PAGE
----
From time to time, amidst all the trials and errors, it happens: I recognize what I was looking for. All of a sudden the vision that pre-existed incarnates itself, more or less intuitively and more or less precisely. The dream and the reality are superimposed and made one.
Gagosian is delighted to present a special exhibition “Balthus: The Last Studies.” This is the gallery's first exhibition with the Estate of Balthus to announce the representation and it has been prepared in close association with the artist's family. The exhibition will inaugurate Gagosian's new ground-floor gallery at 976 Madison Avenue.
“Balthus: The Last Studies” presents for the very first time selections from an extensive but little-known body of preparatory photographic work by the painter, giving fresh insight into the working processes that he adopted late in life. This intimate exhibition also brings to light key continuities and correspondences between images throughout Balthus's oeuvre, providing a resonant counterpoint to “Balthus: Cats and Girls: Paintings and Provocations,” the thematic survey of early paintings at The Metropolitan Museum of Art, New York that opens to the public on September 25.
Balthus is commonly known as the reclusive painter of charged and disquieting narrative scenes, whose inspirative sources and embrace of exquisitely rigorous technique reach back to the early Renaissance, though with a subversive modern twist. In the last decade of his life, when physical frailty made it all but impossible for him to draw, he discovered the Polaroid camera—a surprising turn for one who had remained so defiantly aloof from many of the radical innovations of his own time. With it he began making extensive instant preparatory "sketches" for his paintings, which were often many years in the making.
During this time, his artistic energies and attention were reserved largely for his last model, a girl named Anna who posed for him every Wednesday for eight years in the same room, with the same curtain, the same chaise longue, the same window in changing light conditions, the same bucolic mountain scenery looming beyond. What these compelling, jewel-like photographic images reveal—from the dramatic affect of classical gesture to the seeming nonchalance of studied repose—is the extraordinary level of nuance and inventiveness that Balthus was able to evince repeatedly from a simple scene and an approximate photographic method.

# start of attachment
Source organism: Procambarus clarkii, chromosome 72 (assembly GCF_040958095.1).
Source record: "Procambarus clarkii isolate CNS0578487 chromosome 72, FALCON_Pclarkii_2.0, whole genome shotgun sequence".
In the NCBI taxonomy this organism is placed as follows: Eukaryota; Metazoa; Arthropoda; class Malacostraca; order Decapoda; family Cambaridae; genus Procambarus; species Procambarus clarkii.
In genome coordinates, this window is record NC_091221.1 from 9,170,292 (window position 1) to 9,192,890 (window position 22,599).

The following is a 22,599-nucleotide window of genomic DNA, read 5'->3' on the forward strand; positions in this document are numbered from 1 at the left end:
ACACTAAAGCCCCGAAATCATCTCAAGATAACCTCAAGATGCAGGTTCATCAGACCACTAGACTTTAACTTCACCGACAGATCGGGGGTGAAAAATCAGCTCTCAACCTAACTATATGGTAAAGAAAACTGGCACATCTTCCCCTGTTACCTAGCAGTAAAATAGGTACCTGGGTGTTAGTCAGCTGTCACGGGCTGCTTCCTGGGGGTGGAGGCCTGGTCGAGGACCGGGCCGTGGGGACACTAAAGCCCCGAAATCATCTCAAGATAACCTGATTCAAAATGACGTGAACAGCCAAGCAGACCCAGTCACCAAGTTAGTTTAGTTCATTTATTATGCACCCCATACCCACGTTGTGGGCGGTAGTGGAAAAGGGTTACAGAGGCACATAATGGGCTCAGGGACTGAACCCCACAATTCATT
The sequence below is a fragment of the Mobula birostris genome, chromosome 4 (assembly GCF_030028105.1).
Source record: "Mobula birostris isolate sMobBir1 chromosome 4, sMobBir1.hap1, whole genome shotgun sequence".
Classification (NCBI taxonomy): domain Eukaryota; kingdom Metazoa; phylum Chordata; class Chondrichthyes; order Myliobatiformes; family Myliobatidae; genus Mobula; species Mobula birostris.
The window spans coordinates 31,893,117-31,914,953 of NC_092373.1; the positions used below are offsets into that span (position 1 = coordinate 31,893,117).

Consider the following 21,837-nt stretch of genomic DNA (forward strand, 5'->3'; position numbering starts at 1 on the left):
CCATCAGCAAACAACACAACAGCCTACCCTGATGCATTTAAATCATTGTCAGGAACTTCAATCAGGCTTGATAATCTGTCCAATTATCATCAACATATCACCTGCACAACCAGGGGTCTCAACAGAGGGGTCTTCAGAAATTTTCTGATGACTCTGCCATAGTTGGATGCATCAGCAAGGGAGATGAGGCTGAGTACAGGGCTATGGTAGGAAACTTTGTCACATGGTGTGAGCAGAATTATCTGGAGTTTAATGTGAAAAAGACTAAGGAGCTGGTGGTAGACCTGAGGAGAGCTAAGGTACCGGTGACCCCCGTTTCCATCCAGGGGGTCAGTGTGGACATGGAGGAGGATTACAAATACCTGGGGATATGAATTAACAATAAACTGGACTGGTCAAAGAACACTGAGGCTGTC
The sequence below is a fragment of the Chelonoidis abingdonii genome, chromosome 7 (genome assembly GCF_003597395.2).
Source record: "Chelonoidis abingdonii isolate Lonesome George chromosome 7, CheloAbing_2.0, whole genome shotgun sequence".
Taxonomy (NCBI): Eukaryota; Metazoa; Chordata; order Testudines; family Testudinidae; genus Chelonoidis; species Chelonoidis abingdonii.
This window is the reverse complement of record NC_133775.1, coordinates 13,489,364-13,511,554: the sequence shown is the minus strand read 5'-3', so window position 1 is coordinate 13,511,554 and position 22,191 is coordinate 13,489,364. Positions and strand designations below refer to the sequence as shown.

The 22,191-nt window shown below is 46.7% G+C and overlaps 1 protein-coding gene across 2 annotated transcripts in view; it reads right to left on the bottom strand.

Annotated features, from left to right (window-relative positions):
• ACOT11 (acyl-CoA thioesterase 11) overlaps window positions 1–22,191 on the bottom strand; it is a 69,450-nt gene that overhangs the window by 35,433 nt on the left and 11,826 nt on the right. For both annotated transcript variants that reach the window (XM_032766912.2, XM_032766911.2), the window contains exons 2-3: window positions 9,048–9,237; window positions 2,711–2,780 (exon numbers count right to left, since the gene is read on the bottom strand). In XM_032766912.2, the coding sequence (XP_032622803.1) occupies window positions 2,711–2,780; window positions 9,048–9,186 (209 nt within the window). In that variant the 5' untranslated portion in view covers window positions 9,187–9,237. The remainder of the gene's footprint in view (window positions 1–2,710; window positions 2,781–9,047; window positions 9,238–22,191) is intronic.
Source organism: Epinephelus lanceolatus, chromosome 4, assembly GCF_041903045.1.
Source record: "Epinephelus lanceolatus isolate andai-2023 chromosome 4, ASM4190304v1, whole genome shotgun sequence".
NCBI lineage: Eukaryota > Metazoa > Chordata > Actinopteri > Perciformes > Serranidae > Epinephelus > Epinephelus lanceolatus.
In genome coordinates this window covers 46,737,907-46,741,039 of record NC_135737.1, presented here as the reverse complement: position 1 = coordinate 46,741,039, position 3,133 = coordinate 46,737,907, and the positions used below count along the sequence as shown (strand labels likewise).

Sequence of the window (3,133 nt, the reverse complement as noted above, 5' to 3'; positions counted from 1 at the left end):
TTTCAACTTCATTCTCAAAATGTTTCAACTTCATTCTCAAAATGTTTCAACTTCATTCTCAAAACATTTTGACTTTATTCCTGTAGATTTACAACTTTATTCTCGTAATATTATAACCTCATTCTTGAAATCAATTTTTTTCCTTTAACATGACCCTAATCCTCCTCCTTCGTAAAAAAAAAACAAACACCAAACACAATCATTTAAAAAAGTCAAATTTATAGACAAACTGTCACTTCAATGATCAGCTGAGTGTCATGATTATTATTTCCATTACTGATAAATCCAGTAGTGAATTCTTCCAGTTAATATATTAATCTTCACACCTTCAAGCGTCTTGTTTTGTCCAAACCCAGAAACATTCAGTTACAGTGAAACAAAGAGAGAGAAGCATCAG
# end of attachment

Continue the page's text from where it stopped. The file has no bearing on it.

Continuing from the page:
In some instances, spontaneous interaction is captured in a single shot; in the first image of the exhibition, Anna presents herself to Balthus's lens for the first time, a guileless child already possessed of La Gioconda's mysterious smile. In others, sequences of images reveal fleeting passages of barely perceptible evolution while Balthus intently searches the situation before him to meticulously define each element. And thus Anna is transformed into the stuff of allegory. Each of the 155 Polaroids presented here, which span the years of collaboration between the artist and his last model, is a record of a masterly command of subject and circumstance and of formal obsession pursued to the end.
The exhibition is accompanied by a magnificent two-volume book in a limited release of 1,000 copies, in which the entire corpus of Polaroids is reproduced. It is edited by Nicolas Pages and Benoit Peverelli and published by Steidl.
Balthus (Balthasar Klossowski de Rola) was born in Paris in 1908 and died in Rossinière, Switzerland in 2001. At the age of 13, he published Mitsou, a book of 40 ink drawings with a text by Rainer Maria Rilke, a close family friend. A self-taught artist, he held his first exhibition at Galerie Pierre, Paris in 1934. Following the ensuing scandal, he showed with Pierre Matisse Gallery, New York from 1938–77, although he never visited the U.S. His paintings and drawings are in the collections of key museum and private collections worldwide.
In 1961, Balthus became director of the French Academy in Rome. Over the next 16 years he restored the interior of the Villa Medici and its gardens to their former elegance. During his lifetime, he was also a noted stage designer for Shakespeare's As You Like It, Shelley's Cenci (as adapted by Antonin Artaud), Camus's État de Siège and Mozart's Così Fan Tutte.
Balthus's first major museum exhibition was at The Museum of Modern Art in 1956. Other museum exhibitions of note include Musée des Arts Decoratifs, Paris (1966); Tate Gallery, London (1968); La Biennale di Venezia (1980); The Museum of Contemporary Art, Chicago (1980); Musée cantonal des beaux-arts de Lausanne (1993); Musée national d'art moderne de la ville de Paris (1984, traveled to Metropolitan Museum, Kyoto); The Metropolitan Museum of Art, New York (1984); and Palazzo Grassi, Venice (2001). "Balthus: Cats and Girls: Paintings and Provocations", opening at The Metropolitan Museum of Art, New York on September 25, will be the first U.S. museum survey of the artist's work in 30 years.